2020 Bermuda Biennial

Interview: Emma Steele

Strength In Vulnerability

Emma Steele uses textiles to challenge preconceived notions of craft based practices, drawing from a place of strength to express a feminist directive. Her 2020 Bermuda Biennial artwork, which explores sex from a woman’s point of view, roots the traditional medium firmly in a contemporary context.  

“Experiences leave impressions. The impressions are the aftermath.” explains Emma of Aftermath, which marks the second time that the artist has exhibited in the Bermuda Biennial. Her 2018 artwork Just One Word: Consent fused knit textiles with prose, drawing from personal experience to explore the trauma of sexual assault.  

We caught up with Emma, a former BNG student currently studying for an MFA in Textiles at the Royal College of Art in London, to discuss why textiles are both misunderstood and underestimated, how they have given her a platform from which she is able to make her voice heard and why the fourth wave of feminism has brought us to the cusp of change.

Top: Emma Steele at work in her studio in London.
Above: A moodboard serves as the starting point for a project.

BNG: Could you please talk us through Aftermath?

ES: Aftermath looks at the experience of sex. We are born pure and innocent but over time, experiences leave imprints on the body. The body adapts and manipulates its form.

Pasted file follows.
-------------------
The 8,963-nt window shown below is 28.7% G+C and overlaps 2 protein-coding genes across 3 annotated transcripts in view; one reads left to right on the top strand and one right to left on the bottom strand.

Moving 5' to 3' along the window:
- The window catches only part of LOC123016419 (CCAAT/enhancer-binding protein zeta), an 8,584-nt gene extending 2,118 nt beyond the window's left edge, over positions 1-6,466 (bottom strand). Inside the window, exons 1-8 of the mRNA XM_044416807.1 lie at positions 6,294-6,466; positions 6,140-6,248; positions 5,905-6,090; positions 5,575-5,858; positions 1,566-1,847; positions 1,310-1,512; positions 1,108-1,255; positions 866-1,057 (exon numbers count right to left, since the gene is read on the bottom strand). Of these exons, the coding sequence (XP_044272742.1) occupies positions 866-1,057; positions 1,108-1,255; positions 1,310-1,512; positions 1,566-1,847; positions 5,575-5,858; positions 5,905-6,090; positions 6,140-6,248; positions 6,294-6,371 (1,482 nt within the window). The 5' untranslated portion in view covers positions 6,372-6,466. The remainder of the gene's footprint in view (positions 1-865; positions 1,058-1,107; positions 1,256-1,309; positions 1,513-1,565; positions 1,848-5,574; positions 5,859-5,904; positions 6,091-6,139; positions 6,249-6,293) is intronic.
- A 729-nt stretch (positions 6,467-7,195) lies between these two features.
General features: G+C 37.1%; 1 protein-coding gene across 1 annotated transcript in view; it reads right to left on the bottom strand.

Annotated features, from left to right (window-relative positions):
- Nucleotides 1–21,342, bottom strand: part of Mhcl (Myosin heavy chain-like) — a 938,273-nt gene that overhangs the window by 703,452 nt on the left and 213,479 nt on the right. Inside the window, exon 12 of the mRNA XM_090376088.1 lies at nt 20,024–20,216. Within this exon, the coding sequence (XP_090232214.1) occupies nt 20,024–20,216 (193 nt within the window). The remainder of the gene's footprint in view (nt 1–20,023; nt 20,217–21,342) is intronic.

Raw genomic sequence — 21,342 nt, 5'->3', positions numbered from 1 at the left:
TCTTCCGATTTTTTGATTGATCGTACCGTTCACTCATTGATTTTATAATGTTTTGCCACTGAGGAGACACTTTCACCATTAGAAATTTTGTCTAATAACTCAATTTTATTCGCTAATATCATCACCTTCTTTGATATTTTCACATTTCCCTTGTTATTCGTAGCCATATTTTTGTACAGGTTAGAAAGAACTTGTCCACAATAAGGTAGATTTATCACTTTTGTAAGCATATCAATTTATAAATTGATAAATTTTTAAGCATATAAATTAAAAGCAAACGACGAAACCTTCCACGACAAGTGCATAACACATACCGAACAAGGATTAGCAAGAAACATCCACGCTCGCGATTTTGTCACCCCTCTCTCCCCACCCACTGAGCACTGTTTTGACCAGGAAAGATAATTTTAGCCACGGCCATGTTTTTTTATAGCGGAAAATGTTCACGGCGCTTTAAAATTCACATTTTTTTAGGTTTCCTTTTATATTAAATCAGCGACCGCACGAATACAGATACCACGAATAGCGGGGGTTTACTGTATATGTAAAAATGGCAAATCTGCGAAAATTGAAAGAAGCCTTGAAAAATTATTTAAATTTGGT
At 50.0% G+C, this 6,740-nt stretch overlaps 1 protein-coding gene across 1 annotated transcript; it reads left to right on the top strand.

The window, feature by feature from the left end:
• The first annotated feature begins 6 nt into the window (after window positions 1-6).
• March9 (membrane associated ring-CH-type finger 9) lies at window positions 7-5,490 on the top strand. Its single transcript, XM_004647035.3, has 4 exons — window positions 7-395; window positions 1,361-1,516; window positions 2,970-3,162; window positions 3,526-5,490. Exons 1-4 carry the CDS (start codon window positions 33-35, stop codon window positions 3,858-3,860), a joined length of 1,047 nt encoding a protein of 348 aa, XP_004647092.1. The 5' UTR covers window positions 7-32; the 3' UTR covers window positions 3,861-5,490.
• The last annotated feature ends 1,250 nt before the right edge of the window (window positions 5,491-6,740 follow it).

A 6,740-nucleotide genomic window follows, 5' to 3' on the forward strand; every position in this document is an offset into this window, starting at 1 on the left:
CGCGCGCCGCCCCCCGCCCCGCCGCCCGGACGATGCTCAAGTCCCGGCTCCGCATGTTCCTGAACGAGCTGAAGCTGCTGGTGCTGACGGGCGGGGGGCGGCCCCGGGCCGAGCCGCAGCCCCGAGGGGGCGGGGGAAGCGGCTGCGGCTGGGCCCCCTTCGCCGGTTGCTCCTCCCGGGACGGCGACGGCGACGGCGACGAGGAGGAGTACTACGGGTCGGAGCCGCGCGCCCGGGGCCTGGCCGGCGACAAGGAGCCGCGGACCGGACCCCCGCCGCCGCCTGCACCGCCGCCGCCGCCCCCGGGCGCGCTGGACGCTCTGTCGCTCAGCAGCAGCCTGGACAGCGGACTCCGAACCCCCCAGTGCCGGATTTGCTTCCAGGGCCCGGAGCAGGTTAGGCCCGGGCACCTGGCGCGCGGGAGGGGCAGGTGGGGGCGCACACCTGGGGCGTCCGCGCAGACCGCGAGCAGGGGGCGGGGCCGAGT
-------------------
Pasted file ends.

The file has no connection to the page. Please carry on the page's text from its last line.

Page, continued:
Each person you have been with leaves an imprint. You adapt and change to that person. Over time experiences leave impressions. The impressions are the aftermath.

The knit represents the body. Each piece has a different print, created using my body, which is cut out of the polyester knit, leaving an abstract form within it.

Broken. Reformed. Marks disappear but the experiences stays with-one forever. Forgotten. Lost. Undefined.

I like the similarity between the representation of knit and the representation of a woman. There is a raw openness in the way that the knit falls when it is cut. It creates its own new form.

Experience. Expectation. Colliding into one defined piece. The aftermath remains.

BNG: How do you tell a story through textiles?

ES: Photography captures one part of the story. It is then placed within the structured form of a textile through dye sublimation – a print technique that allows me to print photography onto my knit structures – which further opens up the story.